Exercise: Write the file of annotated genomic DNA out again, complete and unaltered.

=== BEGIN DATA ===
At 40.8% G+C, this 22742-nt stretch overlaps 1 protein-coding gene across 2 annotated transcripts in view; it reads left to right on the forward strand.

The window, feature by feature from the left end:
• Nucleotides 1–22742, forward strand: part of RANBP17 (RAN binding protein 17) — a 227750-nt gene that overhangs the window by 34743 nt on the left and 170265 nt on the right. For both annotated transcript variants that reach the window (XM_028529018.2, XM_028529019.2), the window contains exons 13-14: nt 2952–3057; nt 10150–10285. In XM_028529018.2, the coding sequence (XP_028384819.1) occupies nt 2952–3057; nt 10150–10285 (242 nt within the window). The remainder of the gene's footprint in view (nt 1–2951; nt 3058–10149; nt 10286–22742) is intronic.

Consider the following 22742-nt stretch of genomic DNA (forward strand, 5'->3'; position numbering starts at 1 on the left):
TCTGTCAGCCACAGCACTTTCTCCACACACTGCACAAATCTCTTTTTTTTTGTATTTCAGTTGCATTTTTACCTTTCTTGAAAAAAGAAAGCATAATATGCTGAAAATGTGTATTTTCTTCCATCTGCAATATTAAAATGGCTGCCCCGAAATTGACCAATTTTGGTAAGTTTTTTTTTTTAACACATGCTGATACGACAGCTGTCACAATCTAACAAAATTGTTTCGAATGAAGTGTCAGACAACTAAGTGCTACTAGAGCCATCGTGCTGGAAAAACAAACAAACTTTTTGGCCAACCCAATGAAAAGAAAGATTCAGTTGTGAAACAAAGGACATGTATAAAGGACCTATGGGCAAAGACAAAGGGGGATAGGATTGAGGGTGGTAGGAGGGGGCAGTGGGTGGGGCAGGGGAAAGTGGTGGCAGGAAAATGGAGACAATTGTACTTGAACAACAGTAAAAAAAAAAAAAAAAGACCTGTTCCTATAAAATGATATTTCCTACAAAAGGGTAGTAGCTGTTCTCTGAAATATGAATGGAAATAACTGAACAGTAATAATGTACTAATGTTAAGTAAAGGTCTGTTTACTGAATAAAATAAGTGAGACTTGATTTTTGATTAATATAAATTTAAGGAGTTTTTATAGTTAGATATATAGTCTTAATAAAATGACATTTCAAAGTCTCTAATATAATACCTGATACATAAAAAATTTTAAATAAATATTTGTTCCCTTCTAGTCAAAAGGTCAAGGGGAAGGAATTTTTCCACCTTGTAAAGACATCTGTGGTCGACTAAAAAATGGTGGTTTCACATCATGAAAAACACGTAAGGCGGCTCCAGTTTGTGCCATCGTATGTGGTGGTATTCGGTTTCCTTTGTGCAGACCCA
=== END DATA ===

At 40.8% G+C, this 22742-nt stretch overlaps 1 protein-coding gene across 2 annotated transcripts in view; it reads left to right on the forward strand.

The window, feature by feature from the left end:
• Nucleotides 1–22742, forward strand: part of RANBP17 (RAN binding protein 17) — a 227750-nt gene that overhangs the window by 34743 nt on the left and 170265 nt on the right. For both annotated transcript variants that reach the window (XM_028529018.2, XM_028529019.2), the window contains exons 13-14: nt 2952–3057; nt 10150–10285. In XM_028529018.2, the coding sequence (XP_028384819.1) occupies nt 2952–3057; nt 10150–10285 (242 nt within the window). The remainder of the gene's footprint in view (nt 1–2951; nt 3058–10149; nt 10286–22742) is intronic.

Consider the following 22742-nt stretch of genomic DNA (forward strand, 5'->3'; position numbering starts at 1 on the left):
TCTGTCAGCCACAGCACTTTCTCCACACACTGCACAAATCTCTTTTTTTTTGTATTTCAGTTGCATTTTTACCTTTCTTGAAAAAAGAAAGCATAATATGCTGAAAATGTGTATTTTCTTCCATCTGCAATATTAAAATGGCTGCCCCGAAATTGACCAATTTTGGTAAGTTTTTTTTTTTAACACATGCTGATACGACAGCTGTCACAATCTAACAAAATTGTTTCGAATGAAGTGTCAGACAACTAAGTGCTACTAGAGCCATCGTGCTGGAAAAACAAACAAACTTTTTGGCCAACCCAATGAAAAGAAAGATTCAGTTGTGAAACAAAGGACATGTATAAAGGACCTATGGGCAAAGACAAAGGGGGATAGGATTGAGGGTGGTAGGAGGGGGCAGTGGGTGGGGCAGGGGAAAGTGGTGGCAGGAAAATGGAGACAATTGTACTTGAACAACAGTAAAAAAAAAAAAAAAAGACCTGTTCCTATAAAATGATATTTCCTACAAAAGGGTAGTAGCTGTTCTCTGAAATATGAATGGAAATAACTGAACAGTAATAATGTACTAATGTTAAGTAAAGGTCTGTTTACTGAATAAAATAAGTGAGACTTGATTTTTGATTAATATAAATTTAAGGAGTTTTTATAGTTAGATATATAGTCTTAATAAAATGACATTTCAAAGTCTCTAATATAATACCTGATACATAAAAAATTTTAAATAAATATTTGTTCCCTTCTAGTCAAAAGGTCAAGGGGAAGGAATTTTTCCACCTTGTAAAGACATCTGTGGTCGACTAAAAAATGGTGGTTTCACATCATGAAAAACACGTAAGGCGGCTCCAGTTTGTGCCATCGTATGTGGTGGTATTCGGTTTCCTTTGTGCAGACCCA